Four days of fishing and hunting with the West’s first family of wildlife conservation
(Left to right) Kade, Perry and Carson McCormick, with bird dog LouisOn day two, our agenda led us to the Hungarian partridge fields of central southern Alberta, this time with Carson joining Perry, Kade and me. Huns, as hunters affectionately call these birds, have adapted well to southern Alberta’s climate and landscapes since their introduction in the early 1900s. They spend their lives in and around cultivated areas, where they eat seeds and grains, along with crickets, grasshoppers and other insects.
In the fall, Huns are typically found during the warmth of the day in dense cover, often in abandoned farmyards or caragana hedgerows. It’s there that they’re huntable, so we traversed a broad expanse of cultivated prairie, stopping to hunt the many traditional hot spots Perry has discovered over the years. Leading the way were Perry’s talented young French Brittany spaniel, Louis, and Carson’s strawberry-blonde Lab, Busch.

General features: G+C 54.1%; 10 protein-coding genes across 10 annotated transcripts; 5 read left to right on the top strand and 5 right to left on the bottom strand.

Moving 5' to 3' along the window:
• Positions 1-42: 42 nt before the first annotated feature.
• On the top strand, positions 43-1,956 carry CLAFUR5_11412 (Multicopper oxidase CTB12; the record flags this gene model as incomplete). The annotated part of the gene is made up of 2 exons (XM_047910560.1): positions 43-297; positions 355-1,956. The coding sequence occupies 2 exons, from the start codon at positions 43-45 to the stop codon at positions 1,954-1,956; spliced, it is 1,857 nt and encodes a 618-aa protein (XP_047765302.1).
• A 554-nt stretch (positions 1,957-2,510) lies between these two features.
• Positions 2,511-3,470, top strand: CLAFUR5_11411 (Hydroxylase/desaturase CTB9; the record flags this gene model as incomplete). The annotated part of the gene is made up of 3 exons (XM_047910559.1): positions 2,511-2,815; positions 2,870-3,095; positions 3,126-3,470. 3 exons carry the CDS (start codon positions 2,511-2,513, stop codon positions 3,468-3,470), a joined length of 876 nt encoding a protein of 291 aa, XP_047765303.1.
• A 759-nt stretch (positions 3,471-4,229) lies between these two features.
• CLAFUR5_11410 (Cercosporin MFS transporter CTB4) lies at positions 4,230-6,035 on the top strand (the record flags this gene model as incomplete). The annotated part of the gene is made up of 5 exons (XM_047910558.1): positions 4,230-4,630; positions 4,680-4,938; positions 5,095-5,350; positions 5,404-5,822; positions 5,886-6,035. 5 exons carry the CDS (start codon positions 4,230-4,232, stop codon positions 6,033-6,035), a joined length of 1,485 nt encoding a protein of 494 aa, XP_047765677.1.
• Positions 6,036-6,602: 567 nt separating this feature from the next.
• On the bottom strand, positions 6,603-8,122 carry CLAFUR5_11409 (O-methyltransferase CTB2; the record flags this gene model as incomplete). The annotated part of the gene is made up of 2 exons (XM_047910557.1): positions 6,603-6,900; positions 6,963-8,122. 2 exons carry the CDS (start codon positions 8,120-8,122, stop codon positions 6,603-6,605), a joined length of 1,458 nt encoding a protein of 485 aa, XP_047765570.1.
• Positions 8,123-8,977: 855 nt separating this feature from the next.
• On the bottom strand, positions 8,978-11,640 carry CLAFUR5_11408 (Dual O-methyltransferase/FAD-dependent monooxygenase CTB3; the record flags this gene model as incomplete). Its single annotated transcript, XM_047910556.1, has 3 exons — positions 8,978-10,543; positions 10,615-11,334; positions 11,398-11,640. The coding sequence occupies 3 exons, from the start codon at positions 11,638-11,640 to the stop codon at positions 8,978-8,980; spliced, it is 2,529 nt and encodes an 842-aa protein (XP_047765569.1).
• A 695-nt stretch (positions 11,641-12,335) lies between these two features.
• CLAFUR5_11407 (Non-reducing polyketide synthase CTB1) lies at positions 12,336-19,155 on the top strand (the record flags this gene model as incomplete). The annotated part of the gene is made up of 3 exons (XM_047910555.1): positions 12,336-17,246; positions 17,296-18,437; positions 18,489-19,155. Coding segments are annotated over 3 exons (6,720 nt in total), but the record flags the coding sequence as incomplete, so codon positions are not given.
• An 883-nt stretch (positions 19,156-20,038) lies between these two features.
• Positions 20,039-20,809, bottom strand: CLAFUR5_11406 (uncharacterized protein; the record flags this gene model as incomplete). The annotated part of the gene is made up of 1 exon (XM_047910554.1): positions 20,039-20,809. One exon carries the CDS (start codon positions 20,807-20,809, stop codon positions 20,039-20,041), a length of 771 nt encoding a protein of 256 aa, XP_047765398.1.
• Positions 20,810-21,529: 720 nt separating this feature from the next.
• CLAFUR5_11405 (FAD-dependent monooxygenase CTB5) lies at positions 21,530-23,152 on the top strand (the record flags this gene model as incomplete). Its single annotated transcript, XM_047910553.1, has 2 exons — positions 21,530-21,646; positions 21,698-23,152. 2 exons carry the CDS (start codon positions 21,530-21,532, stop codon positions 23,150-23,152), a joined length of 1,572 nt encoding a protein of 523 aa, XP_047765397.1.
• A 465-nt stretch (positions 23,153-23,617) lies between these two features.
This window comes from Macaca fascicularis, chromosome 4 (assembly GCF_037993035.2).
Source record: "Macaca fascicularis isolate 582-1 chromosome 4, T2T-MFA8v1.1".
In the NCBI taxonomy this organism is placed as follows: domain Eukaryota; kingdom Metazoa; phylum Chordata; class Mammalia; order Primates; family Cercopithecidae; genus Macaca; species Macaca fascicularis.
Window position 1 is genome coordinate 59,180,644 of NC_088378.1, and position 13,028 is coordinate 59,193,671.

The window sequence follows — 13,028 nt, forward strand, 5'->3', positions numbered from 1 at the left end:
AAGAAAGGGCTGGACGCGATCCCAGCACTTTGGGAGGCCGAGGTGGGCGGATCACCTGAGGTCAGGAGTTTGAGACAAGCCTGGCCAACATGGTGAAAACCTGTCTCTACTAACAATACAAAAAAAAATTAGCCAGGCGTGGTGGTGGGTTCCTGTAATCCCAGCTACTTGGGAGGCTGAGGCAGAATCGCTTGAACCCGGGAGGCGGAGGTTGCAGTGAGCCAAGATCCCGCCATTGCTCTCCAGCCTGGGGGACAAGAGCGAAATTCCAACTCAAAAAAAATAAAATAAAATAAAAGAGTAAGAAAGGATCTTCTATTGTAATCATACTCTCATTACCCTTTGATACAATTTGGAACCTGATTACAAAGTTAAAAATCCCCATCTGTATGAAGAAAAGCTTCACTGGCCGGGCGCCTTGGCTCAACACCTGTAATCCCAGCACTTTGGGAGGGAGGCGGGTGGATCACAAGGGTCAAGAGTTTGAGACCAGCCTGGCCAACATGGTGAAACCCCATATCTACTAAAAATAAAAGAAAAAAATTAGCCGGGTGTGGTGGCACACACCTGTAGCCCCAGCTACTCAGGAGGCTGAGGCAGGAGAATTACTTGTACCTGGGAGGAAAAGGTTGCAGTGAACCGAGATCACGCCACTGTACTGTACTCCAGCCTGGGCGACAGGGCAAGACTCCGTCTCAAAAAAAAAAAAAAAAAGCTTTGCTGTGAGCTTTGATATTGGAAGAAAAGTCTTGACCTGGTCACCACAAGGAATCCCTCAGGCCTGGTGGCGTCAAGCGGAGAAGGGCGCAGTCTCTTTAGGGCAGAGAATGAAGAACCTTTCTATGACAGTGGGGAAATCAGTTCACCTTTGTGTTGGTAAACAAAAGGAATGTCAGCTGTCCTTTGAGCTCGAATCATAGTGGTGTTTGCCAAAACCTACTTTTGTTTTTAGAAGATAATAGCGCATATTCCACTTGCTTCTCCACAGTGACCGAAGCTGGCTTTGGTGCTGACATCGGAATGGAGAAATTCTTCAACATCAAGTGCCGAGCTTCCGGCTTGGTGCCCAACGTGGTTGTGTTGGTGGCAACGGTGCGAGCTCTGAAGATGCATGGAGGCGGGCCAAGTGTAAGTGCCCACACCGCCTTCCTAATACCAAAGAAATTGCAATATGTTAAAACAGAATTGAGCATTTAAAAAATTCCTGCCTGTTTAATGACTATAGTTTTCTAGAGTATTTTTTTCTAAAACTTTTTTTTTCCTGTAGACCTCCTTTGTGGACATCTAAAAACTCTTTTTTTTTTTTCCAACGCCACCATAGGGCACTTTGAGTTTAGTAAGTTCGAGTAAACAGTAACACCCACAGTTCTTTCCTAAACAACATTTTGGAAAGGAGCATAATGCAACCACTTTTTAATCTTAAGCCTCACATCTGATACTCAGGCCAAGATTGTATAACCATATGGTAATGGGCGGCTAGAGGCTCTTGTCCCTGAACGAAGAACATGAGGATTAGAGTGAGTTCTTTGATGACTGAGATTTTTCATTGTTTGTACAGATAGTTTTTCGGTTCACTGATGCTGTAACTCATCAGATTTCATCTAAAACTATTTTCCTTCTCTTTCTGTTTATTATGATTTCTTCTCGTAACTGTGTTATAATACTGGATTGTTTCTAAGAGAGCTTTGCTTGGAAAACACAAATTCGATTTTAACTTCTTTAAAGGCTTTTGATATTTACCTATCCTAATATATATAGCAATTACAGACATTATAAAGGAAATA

Despite our formidable dog power and Perry’s experience, however, we struggled—make that, we struggled by McCormick standards. During the midday period, we shot 12 Huns—a fine bag for most—but disappointing for this crew. With no clear reasons as to why, we came up blank in many of the locations that had held coveys for years.
We couldn’t determine whether the decline in local populations was a result of habitat change, excessive pesticide use or, perhaps, hail and rain during the critical nesting and brood-rearing period. As it turned out, we needn’t have worried—some superb hunting was still to come.